Whether you’re knocking down walls or just replacing a light fixture in your bedroom, renovation projects are a great way to improve the look and feel of your home. That is, of course, if you’re OK with breathing a bunch of drywall and stone dust that your project will inevitably throw into the air. How can you maintain your home air quality while you’re renovating?
Accept That There Will Be Dust
First, you need to accept that there will be dust when you’re working on any sort of renovation project. Even if you’re not knocking down drywall or remodeling your entire kitchen, you’ll still be stirring up dust by moving furniture and other objects around. Instead of trying to finish your project without generating any dust, accept that there will be dust so you can move forward and take the necessary precautions.
Shut Off or Seal Your HVAC System
If you get drywall dust or other construction leavings in your home’s HVAC system, you’ll end up shelling out a lot of money to get your ventilation system completely cleaned. Ideally, the best way to protect the interior air quality is to shut off your HVAC system. However, if you need it on, seal all vents well with plastic and duct tape to prevent any dust from making its way into the rest of your home.
Invest in High-Quality Filters
While protecting the vents is important, it’s not the only way construction dust and debris can make their way into your HVAC system. Your cold-air intakes are also vulnerable. Cheap filters won’t be sufficient to keep the dust from spreading through your ventilation system and into the rest of your house.
If shutting off the system isn’t an option, invest in high-quality HEPA filters. They’re designed to remove almost all particles from the air, catching particulates down to 0.3 microns in size.
For comparison, the stone dust you create when using a saw only gets down to about 30 microns, and the skin cells that you shed every day are between 0.5 and 10 microns. Almost nothing gets through HEPA filters, making them the perfect choice for protecting air quality during a renovation project.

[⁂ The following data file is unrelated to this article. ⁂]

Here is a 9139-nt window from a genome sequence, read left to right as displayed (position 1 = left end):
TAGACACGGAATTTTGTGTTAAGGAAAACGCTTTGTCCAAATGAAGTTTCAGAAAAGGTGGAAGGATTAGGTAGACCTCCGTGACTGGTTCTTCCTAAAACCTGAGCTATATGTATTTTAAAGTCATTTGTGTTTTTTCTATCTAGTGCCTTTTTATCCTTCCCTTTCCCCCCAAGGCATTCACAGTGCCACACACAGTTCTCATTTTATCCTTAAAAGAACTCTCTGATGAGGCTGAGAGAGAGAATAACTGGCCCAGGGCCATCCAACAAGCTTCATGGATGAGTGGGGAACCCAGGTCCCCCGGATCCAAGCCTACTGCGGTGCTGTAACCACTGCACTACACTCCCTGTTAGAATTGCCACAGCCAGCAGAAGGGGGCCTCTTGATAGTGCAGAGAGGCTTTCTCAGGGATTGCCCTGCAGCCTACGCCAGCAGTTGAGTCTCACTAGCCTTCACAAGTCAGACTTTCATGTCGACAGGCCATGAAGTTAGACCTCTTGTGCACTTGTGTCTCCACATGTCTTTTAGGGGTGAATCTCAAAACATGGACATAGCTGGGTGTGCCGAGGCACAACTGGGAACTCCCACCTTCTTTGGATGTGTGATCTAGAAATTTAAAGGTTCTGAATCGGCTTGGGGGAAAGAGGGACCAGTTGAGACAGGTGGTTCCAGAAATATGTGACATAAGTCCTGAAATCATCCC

Block But Don’t Close Doors
Ideally, you want to keep dust and debris in the room where you’re working. You can block the vents and close the windows, but what about the door? If you shut it, it stirs up more dirt and debris as soon as someone opens it again. Instead, block the doors with plastic sheeting to keep any airborne particles from drifting into the rest of the house. However, you’ll still need to take precautions to ensure you’re not tracking dust everywhere on your clothes and shoes.
Create a Negative Air Pressure Environment
For particularly dusty projects or ones where you’re working with potentially hazardous materials, consider investing in equipment to create a negative air pressure environment. This prevents air from flowing out whenever a door or window is opened, thus preventing dust and debris from escaping the workspace. If you’ve got someone who is particularly sensitive to the substances you’re working on, creating a negative pressure environment is your best option.
Run Air Purifiers in Bedrooms
Unless your room is hermetically sealed and everyone is thoroughly washed and decontaminated before leaving the workspace, you will end up with some dust or debris in the air. Instead of just living with it, try running air purifiers — especially in bedrooms and other areas where you’ll be spending a lot of time. It’s not essential, but it can help keep your home cleaner and protect your interior air quality.
Take Your Time and Protect Your Lungs
If you’re working on a DIY home remodel, make sure you’re following whatever steps necessary to protect your lungs from the dust and debris your project might stir up. Your body will thank you.
Bio: Emily is a sustainability writer who is the creator of Conservation Folks.